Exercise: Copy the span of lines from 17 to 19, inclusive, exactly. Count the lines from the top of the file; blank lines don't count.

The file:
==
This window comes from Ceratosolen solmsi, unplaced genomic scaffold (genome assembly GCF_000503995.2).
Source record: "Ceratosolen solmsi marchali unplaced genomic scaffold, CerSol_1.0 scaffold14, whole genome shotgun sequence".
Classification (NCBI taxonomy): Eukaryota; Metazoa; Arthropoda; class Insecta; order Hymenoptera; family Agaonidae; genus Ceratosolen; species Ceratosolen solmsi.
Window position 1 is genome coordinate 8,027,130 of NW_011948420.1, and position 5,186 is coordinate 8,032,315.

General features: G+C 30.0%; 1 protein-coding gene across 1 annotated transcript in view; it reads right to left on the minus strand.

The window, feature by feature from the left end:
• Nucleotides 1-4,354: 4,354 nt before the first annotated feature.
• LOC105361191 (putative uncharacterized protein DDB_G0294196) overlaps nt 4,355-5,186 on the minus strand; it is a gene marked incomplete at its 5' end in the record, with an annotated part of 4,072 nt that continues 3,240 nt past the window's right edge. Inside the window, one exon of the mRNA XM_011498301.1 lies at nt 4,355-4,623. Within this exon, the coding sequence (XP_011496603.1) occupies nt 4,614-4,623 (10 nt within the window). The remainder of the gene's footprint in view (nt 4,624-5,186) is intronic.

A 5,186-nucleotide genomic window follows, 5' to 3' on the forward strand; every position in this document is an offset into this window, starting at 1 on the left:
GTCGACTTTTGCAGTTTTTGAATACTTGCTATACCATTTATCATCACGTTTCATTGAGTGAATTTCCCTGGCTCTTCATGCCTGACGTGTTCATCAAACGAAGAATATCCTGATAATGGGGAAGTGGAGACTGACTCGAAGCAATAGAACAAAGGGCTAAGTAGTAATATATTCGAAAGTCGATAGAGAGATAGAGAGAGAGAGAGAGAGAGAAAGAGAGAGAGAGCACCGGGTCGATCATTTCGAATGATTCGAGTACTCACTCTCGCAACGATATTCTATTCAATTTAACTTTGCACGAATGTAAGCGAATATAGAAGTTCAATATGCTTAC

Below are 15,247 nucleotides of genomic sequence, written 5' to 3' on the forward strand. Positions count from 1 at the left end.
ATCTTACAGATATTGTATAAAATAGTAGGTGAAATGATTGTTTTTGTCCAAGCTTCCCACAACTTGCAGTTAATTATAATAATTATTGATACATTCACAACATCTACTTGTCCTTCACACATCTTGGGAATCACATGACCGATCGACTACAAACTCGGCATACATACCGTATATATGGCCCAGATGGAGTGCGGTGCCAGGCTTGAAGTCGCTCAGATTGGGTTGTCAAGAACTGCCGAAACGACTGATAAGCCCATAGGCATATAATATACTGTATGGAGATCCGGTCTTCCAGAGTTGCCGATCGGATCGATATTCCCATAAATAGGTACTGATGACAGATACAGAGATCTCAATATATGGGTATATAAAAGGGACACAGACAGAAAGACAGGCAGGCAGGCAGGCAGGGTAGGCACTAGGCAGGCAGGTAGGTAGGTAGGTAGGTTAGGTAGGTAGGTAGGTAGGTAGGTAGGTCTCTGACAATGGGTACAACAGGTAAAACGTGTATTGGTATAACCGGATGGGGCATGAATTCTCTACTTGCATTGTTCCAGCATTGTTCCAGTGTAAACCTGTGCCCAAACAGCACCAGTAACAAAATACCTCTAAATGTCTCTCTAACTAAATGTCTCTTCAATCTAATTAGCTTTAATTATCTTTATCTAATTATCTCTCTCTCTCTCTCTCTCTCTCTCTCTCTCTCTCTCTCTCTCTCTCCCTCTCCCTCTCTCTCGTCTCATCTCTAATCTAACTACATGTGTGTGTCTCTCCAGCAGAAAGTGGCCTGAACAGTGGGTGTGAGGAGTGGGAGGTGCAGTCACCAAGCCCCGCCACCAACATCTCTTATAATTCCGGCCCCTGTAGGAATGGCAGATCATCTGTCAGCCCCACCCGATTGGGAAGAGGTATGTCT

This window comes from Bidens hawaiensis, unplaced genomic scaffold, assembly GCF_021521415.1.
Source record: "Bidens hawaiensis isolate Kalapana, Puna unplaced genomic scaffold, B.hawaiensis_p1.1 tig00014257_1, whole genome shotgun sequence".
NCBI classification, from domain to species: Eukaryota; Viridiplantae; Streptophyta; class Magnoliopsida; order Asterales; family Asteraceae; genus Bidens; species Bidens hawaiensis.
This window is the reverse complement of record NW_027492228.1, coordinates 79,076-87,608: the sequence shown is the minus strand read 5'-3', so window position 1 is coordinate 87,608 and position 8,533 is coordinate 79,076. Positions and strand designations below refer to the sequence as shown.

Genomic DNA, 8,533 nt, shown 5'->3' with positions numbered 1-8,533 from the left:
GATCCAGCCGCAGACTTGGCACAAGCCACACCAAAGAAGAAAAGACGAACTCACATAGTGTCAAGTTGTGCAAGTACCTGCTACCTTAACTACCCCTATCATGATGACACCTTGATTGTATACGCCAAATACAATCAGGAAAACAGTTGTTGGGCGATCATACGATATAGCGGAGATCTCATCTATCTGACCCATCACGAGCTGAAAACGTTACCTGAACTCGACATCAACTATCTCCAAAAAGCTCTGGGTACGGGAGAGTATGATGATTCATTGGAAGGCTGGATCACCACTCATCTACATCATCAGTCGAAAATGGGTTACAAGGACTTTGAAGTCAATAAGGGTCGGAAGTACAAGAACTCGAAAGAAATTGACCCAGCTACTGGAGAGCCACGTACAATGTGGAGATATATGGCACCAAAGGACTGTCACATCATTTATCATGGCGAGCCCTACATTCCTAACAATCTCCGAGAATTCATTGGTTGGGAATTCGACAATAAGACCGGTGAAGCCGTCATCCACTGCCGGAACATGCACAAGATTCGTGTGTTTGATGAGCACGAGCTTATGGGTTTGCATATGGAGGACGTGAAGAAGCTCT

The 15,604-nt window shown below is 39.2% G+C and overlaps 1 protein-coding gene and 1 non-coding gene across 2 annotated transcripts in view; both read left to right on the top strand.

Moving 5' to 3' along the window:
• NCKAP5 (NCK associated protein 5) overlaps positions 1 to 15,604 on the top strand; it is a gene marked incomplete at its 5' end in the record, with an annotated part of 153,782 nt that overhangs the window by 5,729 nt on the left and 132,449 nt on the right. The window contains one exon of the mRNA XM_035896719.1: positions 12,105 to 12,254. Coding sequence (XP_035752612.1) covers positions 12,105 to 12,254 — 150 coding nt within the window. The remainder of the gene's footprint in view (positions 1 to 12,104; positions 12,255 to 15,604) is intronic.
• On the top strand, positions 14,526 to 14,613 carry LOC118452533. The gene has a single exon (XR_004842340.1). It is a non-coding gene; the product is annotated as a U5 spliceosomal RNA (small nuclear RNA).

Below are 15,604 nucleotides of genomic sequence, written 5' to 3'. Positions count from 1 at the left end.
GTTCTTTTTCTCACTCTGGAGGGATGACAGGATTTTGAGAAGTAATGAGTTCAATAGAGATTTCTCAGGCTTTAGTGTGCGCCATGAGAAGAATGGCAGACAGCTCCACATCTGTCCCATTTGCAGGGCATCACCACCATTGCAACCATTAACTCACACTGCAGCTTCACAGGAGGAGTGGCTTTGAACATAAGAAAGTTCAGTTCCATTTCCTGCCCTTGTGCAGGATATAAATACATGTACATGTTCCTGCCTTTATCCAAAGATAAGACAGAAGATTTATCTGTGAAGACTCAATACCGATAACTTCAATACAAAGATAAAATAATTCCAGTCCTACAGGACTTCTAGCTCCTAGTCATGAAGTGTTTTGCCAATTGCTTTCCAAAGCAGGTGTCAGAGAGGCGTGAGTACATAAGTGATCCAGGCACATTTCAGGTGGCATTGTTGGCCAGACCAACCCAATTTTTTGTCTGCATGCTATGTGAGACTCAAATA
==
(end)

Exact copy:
Genomic DNA, 8,533 nt, shown 5'->3' with positions numbered 1-8,533 from the left:
GATCCAGCCGCAGACTTGGCACAAGCCACACCAAAGAAGAAAAGACGAACTCACATAGTGTCAAGTTGTGCAAGTACCTGCTACCTTAACTACCCCTATCATGATGACACCTTGATTGTATACGCCAAATACAATCAGGAAAACAGTTGTTGGGCGATCATACGATATAGCGGAGATCTCATCTATCTGACCCATCACGAGCTGAAAACGTTACCTGAACTCGACATCAACTATCTCCAAAAAGCTCTGGGTACGGGAGAGTATGATGATTCATTGGAAGGCTGGATCACCACTCATCTACATCATCAGTCGAAAATGGGTTACAAGGACTTTGAAGTCAATAAGGGTCGGAAGTACAAGAACTCGAAAGAAATTGACCCAGCTACTGGAGAGCCACGTACAATGTGGAGATATATGGCACCAAAGGACTGTCACATCATTTATCATGGCGAGCCCTACATTCCTAACAATCTCCGAGAATTCATTGGTTGGGAATTCGACAATAAGACCGGTGAAGCCGTCATCCACTGCCGGAACATGCACAAGATTCGTGTGTTTGATGAGCACGAGCTTATGGGTTTGCATATGGAGGACGTGAAGAAGCTCT

The 15,604-nt window shown below is 39.2% G+C and overlaps 1 protein-coding gene and 1 non-coding gene across 2 annotated transcripts in view; both read left to right on the top strand.